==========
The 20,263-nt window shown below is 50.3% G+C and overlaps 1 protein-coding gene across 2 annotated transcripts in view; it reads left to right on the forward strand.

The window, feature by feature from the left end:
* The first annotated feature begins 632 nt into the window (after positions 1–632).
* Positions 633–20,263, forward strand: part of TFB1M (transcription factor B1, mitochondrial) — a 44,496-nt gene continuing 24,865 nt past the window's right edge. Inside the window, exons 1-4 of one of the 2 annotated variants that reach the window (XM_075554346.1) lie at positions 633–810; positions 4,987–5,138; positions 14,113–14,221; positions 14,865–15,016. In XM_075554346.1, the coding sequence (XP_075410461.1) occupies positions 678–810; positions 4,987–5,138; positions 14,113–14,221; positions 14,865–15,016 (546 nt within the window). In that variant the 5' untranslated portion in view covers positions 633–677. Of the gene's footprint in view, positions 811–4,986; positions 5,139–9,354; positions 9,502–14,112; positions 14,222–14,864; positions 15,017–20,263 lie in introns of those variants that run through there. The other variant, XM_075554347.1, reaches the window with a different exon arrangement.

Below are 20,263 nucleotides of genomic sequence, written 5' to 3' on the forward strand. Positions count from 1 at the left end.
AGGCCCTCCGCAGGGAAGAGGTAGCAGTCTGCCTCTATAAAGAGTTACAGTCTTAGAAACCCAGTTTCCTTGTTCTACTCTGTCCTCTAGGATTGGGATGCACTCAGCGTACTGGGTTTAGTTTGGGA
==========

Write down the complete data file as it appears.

The 20,263-nt window shown below is 50.3% G+C and overlaps 1 protein-coding gene across 2 annotated transcripts in view; it reads left to right on the forward strand.

The window, feature by feature from the left end:
* The first annotated feature begins 632 nt into the window (after positions 1–632).
* Positions 633–20,263, forward strand: part of TFB1M (transcription factor B1, mitochondrial) — a 44,496-nt gene continuing 24,865 nt past the window's right edge. Inside the window, exons 1-4 of one of the 2 annotated variants that reach the window (XM_075554346.1) lie at positions 633–810; positions 4,987–5,138; positions 14,113–14,221; positions 14,865–15,016. In XM_075554346.1, the coding sequence (XP_075410461.1) occupies positions 678–810; positions 4,987–5,138; positions 14,113–14,221; positions 14,865–15,016 (546 nt within the window). In that variant the 5' untranslated portion in view covers positions 633–677. Of the gene's footprint in view, positions 811–4,986; positions 5,139–9,354; positions 9,502–14,112; positions 14,222–14,864; positions 15,017–20,263 lie in introns of those variants that run through there. The other variant, XM_075554347.1, reaches the window with a different exon arrangement.

Below are 20,263 nucleotides of genomic sequence, written 5' to 3' on the forward strand. Positions count from 1 at the left end.
AGGCCCTCCGCAGGGAAGAGGTAGCAGTCTGCCTCTATAAAGAGTTACAGTCTTAGAAACCCAGTTTCCTTGTTCTACTCTGTCCTCTAGGATTGGGATGCACTCAGCGTACTGGGTTTAGTTTGGGA